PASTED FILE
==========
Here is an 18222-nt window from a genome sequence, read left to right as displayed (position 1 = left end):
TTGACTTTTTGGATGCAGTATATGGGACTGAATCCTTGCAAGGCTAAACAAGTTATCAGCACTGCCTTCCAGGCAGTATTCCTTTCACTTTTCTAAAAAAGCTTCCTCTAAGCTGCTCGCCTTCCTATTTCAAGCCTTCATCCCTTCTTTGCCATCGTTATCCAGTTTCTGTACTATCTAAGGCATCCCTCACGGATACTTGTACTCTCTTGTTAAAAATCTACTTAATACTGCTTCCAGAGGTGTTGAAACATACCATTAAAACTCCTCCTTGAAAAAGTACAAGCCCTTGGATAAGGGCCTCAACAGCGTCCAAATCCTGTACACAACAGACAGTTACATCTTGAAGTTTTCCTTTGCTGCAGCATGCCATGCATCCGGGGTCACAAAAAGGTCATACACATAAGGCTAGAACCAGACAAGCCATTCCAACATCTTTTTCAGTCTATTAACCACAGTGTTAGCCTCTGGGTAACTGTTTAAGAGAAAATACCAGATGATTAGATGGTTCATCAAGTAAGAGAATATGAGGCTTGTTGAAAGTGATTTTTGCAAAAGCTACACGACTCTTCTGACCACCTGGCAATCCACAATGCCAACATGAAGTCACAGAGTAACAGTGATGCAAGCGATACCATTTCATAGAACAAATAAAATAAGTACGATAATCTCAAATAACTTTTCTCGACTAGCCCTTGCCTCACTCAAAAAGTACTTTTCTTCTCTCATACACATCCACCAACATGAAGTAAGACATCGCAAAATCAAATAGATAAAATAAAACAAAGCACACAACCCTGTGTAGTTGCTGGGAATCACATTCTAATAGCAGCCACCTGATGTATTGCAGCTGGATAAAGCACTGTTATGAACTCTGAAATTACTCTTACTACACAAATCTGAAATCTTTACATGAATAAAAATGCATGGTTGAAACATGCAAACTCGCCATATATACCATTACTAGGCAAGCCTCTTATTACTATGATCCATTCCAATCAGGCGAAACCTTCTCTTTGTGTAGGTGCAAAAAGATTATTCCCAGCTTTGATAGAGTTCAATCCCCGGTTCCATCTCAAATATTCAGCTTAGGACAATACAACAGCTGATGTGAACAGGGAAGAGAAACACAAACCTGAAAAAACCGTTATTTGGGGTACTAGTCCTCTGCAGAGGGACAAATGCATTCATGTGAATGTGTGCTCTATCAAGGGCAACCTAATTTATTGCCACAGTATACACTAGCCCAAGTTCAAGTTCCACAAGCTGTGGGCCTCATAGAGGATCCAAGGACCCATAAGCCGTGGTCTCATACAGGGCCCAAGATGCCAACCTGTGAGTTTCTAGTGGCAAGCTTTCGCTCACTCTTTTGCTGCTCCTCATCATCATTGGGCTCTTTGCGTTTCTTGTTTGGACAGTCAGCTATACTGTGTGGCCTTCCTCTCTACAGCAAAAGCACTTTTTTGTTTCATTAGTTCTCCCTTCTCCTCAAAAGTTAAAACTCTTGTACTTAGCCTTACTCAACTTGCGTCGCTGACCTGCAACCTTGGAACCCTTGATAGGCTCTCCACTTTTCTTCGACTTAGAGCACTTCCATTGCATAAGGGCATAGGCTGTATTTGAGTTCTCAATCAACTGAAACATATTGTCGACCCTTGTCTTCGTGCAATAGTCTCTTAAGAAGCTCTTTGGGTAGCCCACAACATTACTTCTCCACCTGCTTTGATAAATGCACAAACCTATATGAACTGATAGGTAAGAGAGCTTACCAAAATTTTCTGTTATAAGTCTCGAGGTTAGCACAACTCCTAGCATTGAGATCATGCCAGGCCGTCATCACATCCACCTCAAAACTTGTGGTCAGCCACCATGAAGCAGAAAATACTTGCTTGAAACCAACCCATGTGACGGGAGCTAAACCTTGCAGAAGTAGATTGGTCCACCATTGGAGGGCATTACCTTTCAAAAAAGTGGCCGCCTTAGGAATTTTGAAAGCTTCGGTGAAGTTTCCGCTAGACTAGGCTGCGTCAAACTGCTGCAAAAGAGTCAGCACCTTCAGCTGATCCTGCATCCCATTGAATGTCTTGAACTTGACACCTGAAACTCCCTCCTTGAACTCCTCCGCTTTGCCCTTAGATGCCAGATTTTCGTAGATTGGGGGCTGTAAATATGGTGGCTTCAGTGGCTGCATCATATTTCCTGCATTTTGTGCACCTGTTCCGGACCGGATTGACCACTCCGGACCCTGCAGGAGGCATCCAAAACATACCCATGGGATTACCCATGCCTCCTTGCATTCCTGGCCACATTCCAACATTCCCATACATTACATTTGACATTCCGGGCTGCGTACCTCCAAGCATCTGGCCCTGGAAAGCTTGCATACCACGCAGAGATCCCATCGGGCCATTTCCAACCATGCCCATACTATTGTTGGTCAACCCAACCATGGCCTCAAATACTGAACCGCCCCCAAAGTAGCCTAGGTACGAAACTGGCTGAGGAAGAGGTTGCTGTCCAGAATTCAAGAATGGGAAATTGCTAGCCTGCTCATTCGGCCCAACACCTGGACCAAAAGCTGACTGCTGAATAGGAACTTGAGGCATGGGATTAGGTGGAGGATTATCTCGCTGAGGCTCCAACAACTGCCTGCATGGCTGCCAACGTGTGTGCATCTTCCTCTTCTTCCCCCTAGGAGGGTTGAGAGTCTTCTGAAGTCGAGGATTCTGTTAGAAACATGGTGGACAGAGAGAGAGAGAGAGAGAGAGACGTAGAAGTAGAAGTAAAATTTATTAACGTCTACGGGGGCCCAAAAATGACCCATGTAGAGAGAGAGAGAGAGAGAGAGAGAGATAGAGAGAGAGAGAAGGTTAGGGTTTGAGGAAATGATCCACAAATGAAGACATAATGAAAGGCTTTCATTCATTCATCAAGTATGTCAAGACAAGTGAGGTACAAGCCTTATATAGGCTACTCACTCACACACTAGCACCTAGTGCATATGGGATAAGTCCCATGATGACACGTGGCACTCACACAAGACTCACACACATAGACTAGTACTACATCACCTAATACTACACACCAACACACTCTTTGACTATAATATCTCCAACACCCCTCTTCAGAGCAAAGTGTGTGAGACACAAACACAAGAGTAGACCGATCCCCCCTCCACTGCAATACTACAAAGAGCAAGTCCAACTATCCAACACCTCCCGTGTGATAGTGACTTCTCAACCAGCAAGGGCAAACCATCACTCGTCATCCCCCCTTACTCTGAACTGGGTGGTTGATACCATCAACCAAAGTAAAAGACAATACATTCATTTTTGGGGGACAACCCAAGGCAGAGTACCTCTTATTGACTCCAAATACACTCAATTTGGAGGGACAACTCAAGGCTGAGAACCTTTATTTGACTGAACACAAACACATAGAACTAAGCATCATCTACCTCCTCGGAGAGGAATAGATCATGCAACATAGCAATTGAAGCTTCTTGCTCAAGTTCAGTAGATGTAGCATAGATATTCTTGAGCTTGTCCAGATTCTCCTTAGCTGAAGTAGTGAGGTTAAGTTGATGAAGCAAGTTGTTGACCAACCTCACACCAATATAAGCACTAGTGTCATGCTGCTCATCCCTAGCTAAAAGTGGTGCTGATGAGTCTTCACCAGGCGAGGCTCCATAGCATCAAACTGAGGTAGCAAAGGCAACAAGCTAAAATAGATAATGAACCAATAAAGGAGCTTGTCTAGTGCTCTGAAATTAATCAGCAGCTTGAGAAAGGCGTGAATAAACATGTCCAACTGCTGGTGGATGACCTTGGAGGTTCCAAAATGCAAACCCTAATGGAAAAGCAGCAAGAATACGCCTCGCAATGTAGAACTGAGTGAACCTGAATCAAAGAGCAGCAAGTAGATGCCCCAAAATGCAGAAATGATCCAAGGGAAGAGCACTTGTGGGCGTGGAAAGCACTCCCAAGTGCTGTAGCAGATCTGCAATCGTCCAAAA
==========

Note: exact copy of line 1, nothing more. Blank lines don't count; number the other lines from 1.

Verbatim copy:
Here is an 18222-nt window from a genome sequence, read left to right as displayed (position 1 = left end):